Almost the entire cash market fell Tuesday as heating load remained scarce despite a snowstorm that will be bearing down on the central Plains Wednesday. Only a nickel rise by Questar prevented across the board losses.
Futures weakness a day earlier (the January contract fell 33.4 cents Monday) and bearish attitudes about the upcoming storage report were other factors in cash prices declines that ran the gamut from a little less than a dime to nearly 45 cents. No region stood out as particularly much weaker or much stronger than others.
A screen rally of less than a penny Wednesday was believed unlikely to resurrect the fortunes of the physical market. And sources' reports of recent storage injections make it a near-cinch that Thursday's report by the Energy Information Administration of activity in the week ending Dec. 15 will fall far short of the 168 Bcf pull registered in the comparable week last year. Several estimates for the new report are centered around the low 60s Bcf, which if realized would raise the year-on-year surplus by more than 100 Bcf.
Old Man Winter is on the verge of beginning officially, but is looking rather anemic at this point. There are overnight lows approaching the freezing vicinity in northern market areas and even the teens in the Intermountain West, but much of the coldest weather is occurring in relatively sparsely populated region, dampening the impact on gas-fired heating load. Besides, such lows are considered not at all unusual for late December and even a tad on the light side in some instances. Storage is abundantly available to avoid the need of many buyers to access new production.
An Upper Midwest marketer summed up the status quo in this fashion: "We're swimming in gas" because it's so mild. Her company is having to move supplies around to accommodate the needs of customers who aren't using as much gas as expected, she said, and that's not easy to do without any storage capacity, although some of the customers do have storage accounts.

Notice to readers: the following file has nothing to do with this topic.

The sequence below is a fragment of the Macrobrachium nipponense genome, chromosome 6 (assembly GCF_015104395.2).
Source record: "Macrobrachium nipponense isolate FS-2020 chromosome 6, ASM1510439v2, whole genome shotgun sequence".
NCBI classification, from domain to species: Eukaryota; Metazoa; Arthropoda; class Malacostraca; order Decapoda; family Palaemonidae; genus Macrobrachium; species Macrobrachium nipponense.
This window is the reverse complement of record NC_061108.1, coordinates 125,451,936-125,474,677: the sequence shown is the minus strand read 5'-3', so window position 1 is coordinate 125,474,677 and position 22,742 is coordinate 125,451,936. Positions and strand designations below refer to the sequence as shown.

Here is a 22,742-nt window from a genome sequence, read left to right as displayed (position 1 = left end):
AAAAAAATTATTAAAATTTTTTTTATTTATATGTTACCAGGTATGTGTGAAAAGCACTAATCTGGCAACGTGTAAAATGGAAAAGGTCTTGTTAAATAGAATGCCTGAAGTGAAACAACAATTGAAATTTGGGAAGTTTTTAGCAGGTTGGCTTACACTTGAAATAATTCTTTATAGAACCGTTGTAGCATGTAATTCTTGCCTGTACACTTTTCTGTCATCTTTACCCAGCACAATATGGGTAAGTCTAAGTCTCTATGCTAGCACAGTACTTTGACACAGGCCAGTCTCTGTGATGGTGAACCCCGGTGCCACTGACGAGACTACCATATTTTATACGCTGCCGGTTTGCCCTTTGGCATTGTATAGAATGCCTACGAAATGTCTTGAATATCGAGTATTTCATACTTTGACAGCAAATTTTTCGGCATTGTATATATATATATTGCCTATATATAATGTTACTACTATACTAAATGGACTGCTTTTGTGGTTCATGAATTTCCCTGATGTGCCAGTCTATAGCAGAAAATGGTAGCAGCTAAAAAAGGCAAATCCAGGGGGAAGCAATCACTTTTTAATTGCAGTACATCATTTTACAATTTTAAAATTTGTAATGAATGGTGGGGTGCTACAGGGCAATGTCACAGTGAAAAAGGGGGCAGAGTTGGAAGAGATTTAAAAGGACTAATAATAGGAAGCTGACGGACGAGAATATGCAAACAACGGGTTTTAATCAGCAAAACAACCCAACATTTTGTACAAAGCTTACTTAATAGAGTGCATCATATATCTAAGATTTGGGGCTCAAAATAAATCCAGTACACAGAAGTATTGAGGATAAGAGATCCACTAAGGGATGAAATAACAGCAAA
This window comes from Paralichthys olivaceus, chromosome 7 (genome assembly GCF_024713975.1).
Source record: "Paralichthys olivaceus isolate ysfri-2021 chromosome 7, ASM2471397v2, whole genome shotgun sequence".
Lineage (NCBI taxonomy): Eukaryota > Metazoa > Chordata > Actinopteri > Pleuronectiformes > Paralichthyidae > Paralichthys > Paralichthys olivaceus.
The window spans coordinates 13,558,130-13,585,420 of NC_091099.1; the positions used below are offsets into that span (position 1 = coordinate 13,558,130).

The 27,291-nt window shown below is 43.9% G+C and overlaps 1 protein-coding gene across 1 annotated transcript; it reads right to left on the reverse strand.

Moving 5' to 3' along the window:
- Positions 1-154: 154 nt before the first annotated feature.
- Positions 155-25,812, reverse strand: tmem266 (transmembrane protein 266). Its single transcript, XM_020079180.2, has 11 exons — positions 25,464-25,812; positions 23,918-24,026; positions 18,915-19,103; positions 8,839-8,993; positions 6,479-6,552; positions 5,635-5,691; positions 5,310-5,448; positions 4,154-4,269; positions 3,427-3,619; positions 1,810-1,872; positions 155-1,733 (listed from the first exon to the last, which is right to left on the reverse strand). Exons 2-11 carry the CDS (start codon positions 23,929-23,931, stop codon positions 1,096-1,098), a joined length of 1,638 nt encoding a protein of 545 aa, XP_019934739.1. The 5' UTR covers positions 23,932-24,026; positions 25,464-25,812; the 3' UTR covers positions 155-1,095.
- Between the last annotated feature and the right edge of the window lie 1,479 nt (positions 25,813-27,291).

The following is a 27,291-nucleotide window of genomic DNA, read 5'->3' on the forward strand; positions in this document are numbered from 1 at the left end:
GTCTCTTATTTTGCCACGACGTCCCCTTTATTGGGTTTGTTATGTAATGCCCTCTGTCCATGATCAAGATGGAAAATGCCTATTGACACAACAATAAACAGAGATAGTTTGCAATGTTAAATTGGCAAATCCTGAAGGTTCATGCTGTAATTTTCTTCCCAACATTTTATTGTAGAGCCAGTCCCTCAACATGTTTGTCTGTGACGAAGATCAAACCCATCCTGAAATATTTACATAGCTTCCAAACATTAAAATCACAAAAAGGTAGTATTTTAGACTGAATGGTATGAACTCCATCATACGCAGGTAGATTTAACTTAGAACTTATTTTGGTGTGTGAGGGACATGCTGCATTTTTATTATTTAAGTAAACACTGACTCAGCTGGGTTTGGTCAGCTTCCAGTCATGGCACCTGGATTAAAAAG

"It's gotten cooler, but not cool enough" to make up for the lack of demand, the marketer said. Locally, it's getting to around freezing overnight but daytime temperatures are a little higher than normal, she added. However, the region "might" get some snow for Christmas, she said.
A Houston-based producer agreed with the marketer, saying he was finding "almost no demand." The Midcontinent and Midwest will be getting colder as a storm keeps moving eastward out of the West, but it doesn't look like it will be enough to rally the market, he said. "I wish it would get cold everywhere; that would make it a lot easier to sell this gas," he said wistfully. (For the record, Houston is due to peak in the low 70s Wednesday and Thursday before falling to highs around 67 Friday and 58 Saturday.)
The weather outlook remains bearish for the last week of December. During the Dec. 25-29 period the National Weather Service predicts above normal temperatures across essentially the northern half of the U.S., with such conditions extending as far south as northern Virginia on the East Coast and Southern California on the West Coast. The only area where the agency expects below normal readings is from southwest Louisiana through Texas just south of the Dallas-Fort Worth Metroplex (excluding the Panhandle) and encompassing nearly all of New Mexico along with the eastern edge of Arizona.
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